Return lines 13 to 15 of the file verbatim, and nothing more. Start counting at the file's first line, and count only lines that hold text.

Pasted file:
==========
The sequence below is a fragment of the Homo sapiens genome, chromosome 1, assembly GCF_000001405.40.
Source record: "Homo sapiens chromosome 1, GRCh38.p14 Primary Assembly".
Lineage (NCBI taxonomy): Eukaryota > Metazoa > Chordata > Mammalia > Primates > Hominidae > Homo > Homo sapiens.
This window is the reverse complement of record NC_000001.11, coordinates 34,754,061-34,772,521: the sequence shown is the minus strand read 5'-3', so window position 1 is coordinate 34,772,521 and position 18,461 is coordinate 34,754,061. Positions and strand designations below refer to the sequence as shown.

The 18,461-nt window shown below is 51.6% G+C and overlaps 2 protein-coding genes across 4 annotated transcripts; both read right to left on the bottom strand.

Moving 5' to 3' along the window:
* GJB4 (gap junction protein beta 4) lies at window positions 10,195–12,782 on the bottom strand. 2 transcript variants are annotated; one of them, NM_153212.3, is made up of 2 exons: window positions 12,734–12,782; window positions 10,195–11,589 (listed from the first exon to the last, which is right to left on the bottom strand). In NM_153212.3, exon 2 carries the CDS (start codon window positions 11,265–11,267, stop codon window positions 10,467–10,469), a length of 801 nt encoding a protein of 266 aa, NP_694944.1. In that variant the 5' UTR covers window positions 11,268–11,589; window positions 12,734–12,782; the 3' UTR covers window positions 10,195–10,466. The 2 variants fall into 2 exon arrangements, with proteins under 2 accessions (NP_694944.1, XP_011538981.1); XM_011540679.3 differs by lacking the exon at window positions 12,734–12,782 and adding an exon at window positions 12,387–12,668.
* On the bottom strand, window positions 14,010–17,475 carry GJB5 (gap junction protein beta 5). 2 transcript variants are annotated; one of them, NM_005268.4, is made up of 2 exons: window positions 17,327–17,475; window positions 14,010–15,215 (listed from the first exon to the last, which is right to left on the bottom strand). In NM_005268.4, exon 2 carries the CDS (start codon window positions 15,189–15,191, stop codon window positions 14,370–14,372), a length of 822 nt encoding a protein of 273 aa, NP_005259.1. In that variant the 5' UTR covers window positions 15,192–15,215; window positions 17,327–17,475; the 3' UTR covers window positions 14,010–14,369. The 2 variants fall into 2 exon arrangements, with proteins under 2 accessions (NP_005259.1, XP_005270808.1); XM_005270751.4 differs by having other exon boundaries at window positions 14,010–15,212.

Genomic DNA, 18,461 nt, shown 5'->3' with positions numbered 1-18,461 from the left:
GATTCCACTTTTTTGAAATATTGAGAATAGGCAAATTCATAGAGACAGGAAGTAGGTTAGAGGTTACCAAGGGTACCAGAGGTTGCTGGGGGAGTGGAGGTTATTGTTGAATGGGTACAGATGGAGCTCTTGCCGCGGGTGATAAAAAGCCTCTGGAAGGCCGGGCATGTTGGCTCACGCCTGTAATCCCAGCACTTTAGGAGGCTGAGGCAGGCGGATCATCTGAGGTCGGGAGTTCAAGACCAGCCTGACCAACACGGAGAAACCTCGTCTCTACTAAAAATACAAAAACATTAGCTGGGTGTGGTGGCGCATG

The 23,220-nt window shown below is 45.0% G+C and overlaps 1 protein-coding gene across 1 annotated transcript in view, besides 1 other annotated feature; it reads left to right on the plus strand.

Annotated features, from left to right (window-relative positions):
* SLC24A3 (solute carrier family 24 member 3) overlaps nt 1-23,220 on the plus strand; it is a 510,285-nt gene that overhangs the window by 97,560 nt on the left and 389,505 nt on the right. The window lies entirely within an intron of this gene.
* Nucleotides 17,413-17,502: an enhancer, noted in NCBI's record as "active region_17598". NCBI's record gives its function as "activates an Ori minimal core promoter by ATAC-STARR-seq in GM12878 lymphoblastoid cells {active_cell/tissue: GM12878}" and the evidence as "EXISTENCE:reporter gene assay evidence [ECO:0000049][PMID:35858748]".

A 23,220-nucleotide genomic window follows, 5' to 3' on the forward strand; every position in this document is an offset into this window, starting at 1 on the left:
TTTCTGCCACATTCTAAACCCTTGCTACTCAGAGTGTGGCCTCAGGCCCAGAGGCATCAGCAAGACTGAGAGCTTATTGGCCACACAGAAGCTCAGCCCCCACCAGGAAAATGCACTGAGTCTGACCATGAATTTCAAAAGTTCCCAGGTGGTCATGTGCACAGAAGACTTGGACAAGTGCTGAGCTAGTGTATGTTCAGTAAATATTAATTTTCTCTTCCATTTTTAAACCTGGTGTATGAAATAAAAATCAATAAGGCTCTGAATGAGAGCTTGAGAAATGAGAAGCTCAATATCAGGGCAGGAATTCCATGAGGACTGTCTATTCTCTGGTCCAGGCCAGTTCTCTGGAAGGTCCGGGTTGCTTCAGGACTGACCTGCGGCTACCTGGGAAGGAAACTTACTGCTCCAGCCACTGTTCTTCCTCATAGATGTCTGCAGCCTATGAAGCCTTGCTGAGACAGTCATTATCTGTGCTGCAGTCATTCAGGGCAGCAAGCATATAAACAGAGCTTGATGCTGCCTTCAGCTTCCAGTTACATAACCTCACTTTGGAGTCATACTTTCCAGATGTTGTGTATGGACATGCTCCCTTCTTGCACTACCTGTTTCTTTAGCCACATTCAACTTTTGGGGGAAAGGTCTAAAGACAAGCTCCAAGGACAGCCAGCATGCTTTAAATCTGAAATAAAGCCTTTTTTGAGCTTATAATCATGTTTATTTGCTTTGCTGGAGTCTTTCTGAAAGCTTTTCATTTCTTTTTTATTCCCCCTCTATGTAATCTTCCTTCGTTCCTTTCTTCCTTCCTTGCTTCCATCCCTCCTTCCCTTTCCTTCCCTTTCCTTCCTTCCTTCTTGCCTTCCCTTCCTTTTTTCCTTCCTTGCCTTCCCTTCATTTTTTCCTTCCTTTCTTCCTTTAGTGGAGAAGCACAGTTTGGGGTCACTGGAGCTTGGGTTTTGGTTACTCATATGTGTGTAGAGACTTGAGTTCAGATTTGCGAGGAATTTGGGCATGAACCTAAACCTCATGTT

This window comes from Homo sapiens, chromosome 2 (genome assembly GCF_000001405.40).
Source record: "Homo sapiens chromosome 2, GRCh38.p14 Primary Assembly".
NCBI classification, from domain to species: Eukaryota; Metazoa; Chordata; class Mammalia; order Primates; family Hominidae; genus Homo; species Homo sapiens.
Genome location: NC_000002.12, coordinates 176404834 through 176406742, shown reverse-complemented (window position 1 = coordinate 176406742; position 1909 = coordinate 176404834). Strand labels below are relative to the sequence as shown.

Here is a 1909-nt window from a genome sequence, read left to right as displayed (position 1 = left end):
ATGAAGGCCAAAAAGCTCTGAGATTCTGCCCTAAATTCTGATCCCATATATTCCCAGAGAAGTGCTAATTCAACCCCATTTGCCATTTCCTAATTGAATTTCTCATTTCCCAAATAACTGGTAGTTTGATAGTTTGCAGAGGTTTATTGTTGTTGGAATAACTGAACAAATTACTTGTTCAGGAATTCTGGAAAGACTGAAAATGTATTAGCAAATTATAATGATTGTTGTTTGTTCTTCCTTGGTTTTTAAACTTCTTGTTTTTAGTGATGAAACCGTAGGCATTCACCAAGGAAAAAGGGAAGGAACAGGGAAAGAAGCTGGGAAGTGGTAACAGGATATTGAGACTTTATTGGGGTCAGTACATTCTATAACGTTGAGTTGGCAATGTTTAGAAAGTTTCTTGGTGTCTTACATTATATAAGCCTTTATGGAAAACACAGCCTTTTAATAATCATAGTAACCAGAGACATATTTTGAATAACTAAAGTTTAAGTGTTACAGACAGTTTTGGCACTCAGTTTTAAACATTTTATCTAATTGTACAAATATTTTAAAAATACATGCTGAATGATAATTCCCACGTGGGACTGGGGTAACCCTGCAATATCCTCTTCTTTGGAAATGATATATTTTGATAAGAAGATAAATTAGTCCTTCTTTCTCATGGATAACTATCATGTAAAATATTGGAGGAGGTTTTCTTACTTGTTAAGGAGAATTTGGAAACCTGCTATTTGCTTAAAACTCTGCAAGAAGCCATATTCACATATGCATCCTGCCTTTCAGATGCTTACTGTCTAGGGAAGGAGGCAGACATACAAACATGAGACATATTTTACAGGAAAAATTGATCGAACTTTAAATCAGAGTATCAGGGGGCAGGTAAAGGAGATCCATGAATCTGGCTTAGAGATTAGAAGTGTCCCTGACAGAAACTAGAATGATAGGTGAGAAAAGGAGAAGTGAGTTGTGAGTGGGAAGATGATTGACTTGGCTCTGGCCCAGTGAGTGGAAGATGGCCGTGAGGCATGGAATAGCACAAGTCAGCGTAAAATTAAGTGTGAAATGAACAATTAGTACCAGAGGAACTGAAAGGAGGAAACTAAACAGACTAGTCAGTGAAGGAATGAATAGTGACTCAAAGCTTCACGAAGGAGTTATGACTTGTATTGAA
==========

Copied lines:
* SLC24A3 (solute carrier family 24 member 3) overlaps nt 1-23,220 on the plus strand; it is a 510,285-nt gene that overhangs the window by 97,560 nt on the left and 389,505 nt on the right. The window lies entirely within an intron of this gene.
* Nucleotides 17,413-17,502: an enhancer, noted in NCBI's record as "active region_17598". NCBI's record gives its function as "activates an Ori minimal core promoter by ATAC-STARR-seq in GM12878 lymphoblastoid cells {active_cell/tissue: GM12878}" and the evidence as "EXISTENCE:reporter gene assay evidence [ECO:0000049][PMID:35858748]".

A 23,220-nucleotide genomic window follows, 5' to 3' on the forward strand; every position in this document is an offset into this window, starting at 1 on the left: